We are grateful for Dr. Beebe and Dr. Mootha’s work with OSCD and for the opportunity to contribute to research that may someday bring an end to Fuchs’ Dystrophy.
Featured photo: Dr Vinod Mootha and his team from UTSW Medical Center conduct ongoing research on Fuchs’ Dystrophy
After an extensive search, OSCD has named John “Blake” Peart, formerly of Kindred Healthcare in Mansfield, Texas, as its new Chief Executive Officer. In January, Blake accepted the position left vacant by Andrew “Andy” Summers, who died unexpectedly in May.
The months-long interview process did not deter Blake, who said the thorough search reassured him that finding “the right fit” was as important to OSCD as it was to him, especially under the circumstances.
“Not long after I accepted the position, I read through Andy’s memorial,” Blake said. “I could tell his loss was deeply felt, so first and foremost, I want to I extend my condolences to everyone at OSCD.”
Blake’s first day in the office was Tuesday, February 5. He said it has been a busy transition, and he looks forward to working with and getting to know the OSCD team and staff.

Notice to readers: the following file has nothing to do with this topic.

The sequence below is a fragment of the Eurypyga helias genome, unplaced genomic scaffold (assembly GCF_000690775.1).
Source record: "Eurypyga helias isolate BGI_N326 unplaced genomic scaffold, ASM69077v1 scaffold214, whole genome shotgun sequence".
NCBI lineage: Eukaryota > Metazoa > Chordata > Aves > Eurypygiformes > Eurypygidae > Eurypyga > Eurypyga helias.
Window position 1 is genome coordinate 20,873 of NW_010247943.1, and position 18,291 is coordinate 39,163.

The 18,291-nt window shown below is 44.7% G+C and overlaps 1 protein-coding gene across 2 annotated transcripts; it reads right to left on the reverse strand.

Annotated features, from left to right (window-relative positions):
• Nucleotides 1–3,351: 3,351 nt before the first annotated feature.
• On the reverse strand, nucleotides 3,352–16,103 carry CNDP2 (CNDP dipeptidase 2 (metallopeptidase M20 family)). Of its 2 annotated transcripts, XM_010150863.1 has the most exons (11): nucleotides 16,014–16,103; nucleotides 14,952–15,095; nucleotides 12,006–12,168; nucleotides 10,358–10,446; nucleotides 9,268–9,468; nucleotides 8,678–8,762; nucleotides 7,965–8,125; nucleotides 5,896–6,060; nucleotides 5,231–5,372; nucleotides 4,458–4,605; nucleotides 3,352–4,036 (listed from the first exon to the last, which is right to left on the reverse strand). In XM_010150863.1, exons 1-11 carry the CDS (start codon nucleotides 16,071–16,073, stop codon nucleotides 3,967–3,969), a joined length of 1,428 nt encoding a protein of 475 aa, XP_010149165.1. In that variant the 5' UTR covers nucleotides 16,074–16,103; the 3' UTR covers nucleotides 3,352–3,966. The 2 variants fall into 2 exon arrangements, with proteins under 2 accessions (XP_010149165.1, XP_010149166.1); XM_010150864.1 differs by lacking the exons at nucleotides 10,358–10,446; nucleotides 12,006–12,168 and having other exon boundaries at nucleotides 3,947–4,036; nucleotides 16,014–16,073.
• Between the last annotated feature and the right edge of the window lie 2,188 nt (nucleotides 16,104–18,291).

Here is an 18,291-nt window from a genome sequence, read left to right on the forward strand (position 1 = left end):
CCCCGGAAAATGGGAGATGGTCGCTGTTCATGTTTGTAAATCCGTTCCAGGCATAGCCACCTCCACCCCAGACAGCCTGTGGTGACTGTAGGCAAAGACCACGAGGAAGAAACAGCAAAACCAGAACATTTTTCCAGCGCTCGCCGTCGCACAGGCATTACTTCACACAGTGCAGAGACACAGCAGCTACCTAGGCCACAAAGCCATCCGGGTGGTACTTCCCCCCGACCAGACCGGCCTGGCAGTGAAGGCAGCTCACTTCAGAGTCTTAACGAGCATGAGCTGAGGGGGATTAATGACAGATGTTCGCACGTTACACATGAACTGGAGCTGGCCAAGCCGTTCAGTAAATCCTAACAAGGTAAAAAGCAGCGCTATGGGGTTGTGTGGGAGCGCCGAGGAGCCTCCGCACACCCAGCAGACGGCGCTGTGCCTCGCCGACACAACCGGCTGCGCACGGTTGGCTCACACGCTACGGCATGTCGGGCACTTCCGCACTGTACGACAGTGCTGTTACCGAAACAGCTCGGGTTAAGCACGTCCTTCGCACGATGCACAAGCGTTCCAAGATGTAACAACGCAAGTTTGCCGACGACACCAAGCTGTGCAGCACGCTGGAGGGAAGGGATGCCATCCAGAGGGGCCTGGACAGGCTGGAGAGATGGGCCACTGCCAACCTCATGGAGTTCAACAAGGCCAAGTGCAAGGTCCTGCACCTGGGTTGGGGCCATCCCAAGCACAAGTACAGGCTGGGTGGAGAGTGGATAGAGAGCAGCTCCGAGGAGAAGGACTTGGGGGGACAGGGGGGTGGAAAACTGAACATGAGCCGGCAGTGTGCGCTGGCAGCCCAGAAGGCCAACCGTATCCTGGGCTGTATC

Blake has 18 years in senior management experience in healthcare. Most recently as CEO of Kindred Healthcare, he was recognized for “Best Hospital” for Employee Retention and Employee Satisfaction in 2018 from the Organization of LTACH Hospitals. Under his leadership Kindred Healthcare was awarded the 5K Hospital Quality Award for 2017 and 2018.
“As a new member of our team, Blake brings a wealth of knowledge from his experiences in hospital administration, business development, academic administration and as a respiratory therapist,” said Tim Szott, Vice President of Operations for Surgical Care Affiliates. “Blake is a valuable addition to our leadership team and I look forward to his future successes with OSCD.” In addition to the quality accolades received at Kindred Healthcare, Blake increased physician recruitment by 27% over an 18 month period and increased the total number of procedures performed at the facility by approximately 32%.